Walter Federle received the 2017 Adhesion Society Distinguished Paper Award presented at the 2017 Annual Meeting of the Adhesion Society for the paper "Running with Sticky Feet: Biomechanics of Insect Adhesion". In his paper, Walter described adaptations of insects, spiders and vertebrates to climb on the surfaces of plants using specialised adhesive structures. Animals can rapidly switch between firm adhesion and detachment during locomotion. This control is achieved by shear forces so that adhesive pads stick firmly when pulled towards the body, but detach when pushed. We found that the pads’ shear force dependence cannot be explained by classic peeling theory or changes in contact area, but by the adhesion-enhancing effects of sliding. An extreme case of rapid adhesion control occurs in insects that are able to jump from smooth surfaces (but with adhesion switched on for pushing). Many plant surfaces are slippery for insects via micro-rough wax crystals or lubricating fluid films. Some insects in turn have evolved striking counter-adaptations for climbing safely on these plants. Studying the function of biological adhesives may provide important insights for the design of novel biomimetic adhesives.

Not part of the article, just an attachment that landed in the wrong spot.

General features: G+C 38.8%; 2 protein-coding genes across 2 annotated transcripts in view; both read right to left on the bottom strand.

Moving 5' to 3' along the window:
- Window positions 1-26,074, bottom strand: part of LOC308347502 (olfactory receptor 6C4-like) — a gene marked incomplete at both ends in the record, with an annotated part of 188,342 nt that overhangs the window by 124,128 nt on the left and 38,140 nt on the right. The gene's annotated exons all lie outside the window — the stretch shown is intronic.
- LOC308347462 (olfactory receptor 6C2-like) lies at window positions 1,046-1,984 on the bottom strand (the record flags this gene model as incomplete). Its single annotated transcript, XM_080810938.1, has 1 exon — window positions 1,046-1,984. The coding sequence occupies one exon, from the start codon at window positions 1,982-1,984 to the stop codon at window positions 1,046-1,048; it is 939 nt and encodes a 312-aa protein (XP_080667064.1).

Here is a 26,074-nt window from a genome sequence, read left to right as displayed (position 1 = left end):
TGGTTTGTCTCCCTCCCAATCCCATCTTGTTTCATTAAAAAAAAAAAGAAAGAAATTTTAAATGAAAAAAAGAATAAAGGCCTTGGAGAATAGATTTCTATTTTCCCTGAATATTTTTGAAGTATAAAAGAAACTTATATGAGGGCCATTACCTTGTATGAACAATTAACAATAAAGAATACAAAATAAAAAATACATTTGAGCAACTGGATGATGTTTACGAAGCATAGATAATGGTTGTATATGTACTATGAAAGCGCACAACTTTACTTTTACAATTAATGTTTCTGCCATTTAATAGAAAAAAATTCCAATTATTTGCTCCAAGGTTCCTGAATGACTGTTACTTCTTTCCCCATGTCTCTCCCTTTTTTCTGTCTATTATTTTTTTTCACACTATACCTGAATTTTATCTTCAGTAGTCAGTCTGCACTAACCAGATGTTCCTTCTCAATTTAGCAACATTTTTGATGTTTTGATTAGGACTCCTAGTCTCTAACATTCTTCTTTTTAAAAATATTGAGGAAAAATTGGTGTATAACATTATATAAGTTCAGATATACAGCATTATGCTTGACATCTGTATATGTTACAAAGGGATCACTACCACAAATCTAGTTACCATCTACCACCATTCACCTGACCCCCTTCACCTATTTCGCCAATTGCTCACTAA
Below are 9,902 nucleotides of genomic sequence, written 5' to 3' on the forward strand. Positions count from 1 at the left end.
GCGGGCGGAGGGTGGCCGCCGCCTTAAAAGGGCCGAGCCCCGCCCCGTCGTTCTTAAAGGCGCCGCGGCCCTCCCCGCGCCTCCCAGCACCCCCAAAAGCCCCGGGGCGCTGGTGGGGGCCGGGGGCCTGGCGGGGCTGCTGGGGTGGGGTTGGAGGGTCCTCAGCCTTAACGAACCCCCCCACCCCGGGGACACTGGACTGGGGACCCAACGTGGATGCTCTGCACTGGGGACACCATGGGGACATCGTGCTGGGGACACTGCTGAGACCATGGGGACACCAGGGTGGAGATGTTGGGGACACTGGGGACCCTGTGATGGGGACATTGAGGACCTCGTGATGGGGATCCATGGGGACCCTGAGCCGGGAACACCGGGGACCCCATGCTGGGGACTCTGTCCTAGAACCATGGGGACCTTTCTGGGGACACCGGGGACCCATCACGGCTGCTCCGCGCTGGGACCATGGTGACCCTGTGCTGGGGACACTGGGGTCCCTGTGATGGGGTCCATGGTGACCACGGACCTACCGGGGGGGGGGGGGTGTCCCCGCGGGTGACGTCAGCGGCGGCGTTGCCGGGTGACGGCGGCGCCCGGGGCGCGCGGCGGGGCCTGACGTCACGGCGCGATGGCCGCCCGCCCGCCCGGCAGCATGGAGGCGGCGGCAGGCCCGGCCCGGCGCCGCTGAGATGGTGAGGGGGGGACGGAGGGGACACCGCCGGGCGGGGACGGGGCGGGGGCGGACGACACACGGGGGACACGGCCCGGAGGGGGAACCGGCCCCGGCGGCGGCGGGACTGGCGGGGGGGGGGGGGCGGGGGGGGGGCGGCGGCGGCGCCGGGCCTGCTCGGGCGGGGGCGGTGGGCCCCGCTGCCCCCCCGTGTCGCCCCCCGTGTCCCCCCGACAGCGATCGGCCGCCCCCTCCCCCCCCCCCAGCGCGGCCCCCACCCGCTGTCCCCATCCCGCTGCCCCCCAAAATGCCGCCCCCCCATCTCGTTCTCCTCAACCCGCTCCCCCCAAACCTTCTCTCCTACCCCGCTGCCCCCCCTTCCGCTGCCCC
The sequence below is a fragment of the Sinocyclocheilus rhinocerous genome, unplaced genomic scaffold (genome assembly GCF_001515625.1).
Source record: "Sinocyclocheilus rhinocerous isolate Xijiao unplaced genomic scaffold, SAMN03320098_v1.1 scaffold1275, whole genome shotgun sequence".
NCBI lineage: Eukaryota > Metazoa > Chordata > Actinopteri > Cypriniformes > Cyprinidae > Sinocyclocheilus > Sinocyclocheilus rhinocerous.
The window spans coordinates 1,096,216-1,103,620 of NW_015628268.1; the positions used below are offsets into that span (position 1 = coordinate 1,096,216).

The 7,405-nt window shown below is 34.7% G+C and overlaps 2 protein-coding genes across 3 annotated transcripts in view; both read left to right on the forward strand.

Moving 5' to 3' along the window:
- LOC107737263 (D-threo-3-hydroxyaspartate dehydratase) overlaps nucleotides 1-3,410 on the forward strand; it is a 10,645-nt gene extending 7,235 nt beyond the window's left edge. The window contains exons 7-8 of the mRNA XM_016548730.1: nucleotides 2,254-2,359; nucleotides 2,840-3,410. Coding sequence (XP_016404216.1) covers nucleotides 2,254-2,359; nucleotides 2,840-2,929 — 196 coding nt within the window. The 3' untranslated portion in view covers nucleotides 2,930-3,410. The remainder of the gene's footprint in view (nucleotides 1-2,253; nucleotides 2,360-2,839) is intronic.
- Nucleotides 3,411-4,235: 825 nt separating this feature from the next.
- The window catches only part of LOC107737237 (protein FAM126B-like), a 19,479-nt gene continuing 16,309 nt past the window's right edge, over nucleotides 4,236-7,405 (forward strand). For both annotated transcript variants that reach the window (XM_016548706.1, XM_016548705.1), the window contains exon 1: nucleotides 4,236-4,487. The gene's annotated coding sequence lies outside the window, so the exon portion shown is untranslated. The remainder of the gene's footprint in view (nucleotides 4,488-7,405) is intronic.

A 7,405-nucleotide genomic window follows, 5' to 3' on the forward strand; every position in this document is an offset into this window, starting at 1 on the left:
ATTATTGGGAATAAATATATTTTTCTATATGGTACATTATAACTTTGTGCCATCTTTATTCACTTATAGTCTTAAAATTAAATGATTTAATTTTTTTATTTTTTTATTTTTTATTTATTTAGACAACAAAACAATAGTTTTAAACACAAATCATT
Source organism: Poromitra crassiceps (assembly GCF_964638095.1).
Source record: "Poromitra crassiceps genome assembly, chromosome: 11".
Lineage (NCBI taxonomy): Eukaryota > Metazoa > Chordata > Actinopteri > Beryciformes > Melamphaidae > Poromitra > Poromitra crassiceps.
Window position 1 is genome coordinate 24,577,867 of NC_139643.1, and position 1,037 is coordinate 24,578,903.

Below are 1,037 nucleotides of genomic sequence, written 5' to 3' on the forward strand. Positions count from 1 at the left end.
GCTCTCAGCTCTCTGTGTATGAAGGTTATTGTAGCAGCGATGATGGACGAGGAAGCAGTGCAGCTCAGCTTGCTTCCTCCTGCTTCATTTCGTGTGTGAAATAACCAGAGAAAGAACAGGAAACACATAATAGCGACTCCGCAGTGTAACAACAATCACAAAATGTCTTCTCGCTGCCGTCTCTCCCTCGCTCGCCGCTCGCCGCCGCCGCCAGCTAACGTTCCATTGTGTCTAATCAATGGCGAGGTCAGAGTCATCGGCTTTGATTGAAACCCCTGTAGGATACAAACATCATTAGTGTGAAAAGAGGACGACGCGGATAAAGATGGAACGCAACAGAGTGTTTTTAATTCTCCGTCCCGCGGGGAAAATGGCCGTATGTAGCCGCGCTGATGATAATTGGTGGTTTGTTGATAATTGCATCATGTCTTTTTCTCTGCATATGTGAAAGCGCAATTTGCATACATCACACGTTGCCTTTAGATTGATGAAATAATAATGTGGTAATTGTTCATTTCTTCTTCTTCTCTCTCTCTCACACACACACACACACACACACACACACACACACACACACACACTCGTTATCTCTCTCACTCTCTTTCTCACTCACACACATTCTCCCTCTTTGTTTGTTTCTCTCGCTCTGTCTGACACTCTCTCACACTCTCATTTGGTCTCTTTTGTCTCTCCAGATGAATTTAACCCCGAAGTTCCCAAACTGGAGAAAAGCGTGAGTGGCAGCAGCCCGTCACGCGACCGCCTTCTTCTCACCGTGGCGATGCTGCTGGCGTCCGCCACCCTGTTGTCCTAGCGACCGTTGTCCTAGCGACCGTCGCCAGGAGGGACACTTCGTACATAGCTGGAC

Jonathan Seppala received the 2017 Adhesion Society Distinguished Paper Award presented at the 2017 Annual Meeting of the Adhesion Society for the paper Polymer Physics of Material Extrusion Additive Manufacturing Processes. In his paper, Jonathan describes the process-performance relationship in material extrusion additive manufacturing. Thermography and rheology are used to capture the thermally driven welding process and mode III fracture is used to capture the weld performance. The non-isothermal and highly dynamic process is recast as isothermal weld time and weld strength, allowing direct comparison between different extrusion conditions and comparison to isothermal polymer-polymer welding. The technique provides a method for understanding the basic polymer physics controlling weld formation in the material extrusion process.